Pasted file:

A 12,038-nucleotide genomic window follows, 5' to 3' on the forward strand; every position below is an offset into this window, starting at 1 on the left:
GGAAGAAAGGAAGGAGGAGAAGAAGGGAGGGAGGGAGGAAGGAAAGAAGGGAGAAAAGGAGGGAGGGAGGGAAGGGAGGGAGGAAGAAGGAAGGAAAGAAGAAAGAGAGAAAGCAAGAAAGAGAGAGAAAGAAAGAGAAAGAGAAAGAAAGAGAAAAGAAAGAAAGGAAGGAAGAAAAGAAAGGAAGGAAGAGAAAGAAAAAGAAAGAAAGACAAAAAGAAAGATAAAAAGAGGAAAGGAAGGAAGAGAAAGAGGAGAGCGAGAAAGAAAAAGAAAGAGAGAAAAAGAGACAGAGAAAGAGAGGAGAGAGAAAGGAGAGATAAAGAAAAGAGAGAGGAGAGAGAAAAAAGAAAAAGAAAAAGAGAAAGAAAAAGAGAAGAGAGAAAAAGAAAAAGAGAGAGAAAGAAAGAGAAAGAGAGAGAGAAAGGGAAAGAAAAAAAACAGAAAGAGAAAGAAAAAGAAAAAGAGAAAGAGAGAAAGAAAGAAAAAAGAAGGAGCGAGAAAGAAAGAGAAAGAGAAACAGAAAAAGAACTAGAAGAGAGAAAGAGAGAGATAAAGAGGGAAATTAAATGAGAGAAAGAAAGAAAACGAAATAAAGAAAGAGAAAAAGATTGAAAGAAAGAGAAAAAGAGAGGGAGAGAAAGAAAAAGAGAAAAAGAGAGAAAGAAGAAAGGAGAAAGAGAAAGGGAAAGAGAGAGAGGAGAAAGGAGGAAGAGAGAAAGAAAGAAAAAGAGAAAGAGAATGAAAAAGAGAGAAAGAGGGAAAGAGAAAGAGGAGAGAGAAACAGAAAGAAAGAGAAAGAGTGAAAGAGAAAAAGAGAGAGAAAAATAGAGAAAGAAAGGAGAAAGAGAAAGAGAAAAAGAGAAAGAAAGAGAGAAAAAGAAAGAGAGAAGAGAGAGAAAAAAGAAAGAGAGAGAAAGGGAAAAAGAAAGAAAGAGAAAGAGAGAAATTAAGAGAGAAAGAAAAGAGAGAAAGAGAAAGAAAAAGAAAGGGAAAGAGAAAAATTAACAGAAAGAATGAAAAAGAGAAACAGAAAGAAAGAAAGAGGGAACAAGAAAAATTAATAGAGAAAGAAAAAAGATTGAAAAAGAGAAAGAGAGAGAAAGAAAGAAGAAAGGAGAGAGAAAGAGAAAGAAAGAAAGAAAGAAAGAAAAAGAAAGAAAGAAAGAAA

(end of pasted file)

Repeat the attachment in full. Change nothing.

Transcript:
A 12,038-nucleotide genomic window follows, 5' to 3' on the forward strand; every position below is an offset into this window, starting at 1 on the left:
GGAAGAAAGGAAGGAGGAGAAGAAGGGAGGGAGGGAGGAAGGAAAGAAGGGAGAAAAGGAGGGAGGGAGGGAAGGGAGGGAGGAAGAAGGAAGGAAAGAAGAAAGAGAGAAAGCAAGAAAGAGAGAGAAAGAAAGAGAAAGAGAAAGAAAGAGAAAAGAAAGAAAGGAAGGAAGAAAAGAAAGGAAGGAAGAGAAAGAAAAAGAAAGAAAGACAAAAAGAAAGATAAAAAGAGGAAAGGAAGGAAGAGAAAGAGGAGAGCGAGAAAGAAAAAGAAAGAGAGAAAAAGAGACAGAGAAAGAGAGGAGAGAGAAAGGAGAGATAAAGAAAAGAGAGAGGAGAGAGAAAAAAGAAAAAGAAAAAGAGAAAGAAAAAGAGAAGAGAGAAAAAGAAAAAGAGAGAGAAAGAAAGAGAAAGAGAGAGAGAAAGGGAAAGAAAAAAAACAGAAAGAGAAAGAAAAAGAAAAAGAGAAAGAGAGAAAGAAAGAAAAAAGAAGGAGCGAGAAAGAAAGAGAAAGAGAAACAGAAAAAGAACTAGAAGAGAGAAAGAGAGAGATAAAGAGGGAAATTAAATGAGAGAAAGAAAGAAAACGAAATAAAGAAAGAGAAAAAGATTGAAAGAAAGAGAAAAAGAGAGGGAGAGAAAGAAAAAGAGAAAAAGAGAGAAAGAAGAAAGGAGAAAGAGAAAGGGAAAGAGAGAGAGGAGAAAGGAGGAAGAGAGAAAGAAAGAAAAAGAGAAAGAGAATGAAAAAGAGAGAAAGAGGGAAAGAGAAAGAGGAGAGAGAAACAGAAAGAAAGAGAAAGAGTGAAAGAGAAAAAGAGAGAGAAAAATAGAGAAAGAAAGGAGAAAGAGAAAGAGAAAAAGAGAAAGAAAGAGAGAAAAAGAAAGAGAGAAGAGAGAGAAAAAAGAAAGAGAGAGAAAGGGAAAAAGAAAGAAAGAGAAAGAGAGAAATTAAGAGAGAAAGAAAAGAGAGAAAGAGAAAGAAAAAGAAAGGGAAAGAGAAAAATTAACAGAAAGAATGAAAAAGAGAAACAGAAAGAAAGAAAGAGGGAACAAGAAAAATTAATAGAGAAAGAAAAAAGATTGAAAAAGAGAAAGAGAGAGAAAGAAAGAAGAAAGGAGAGAGAAAGAGAAAGAAAGAAAGAAAGAAAGAAAAAGAAAGAAAGAAAGAAA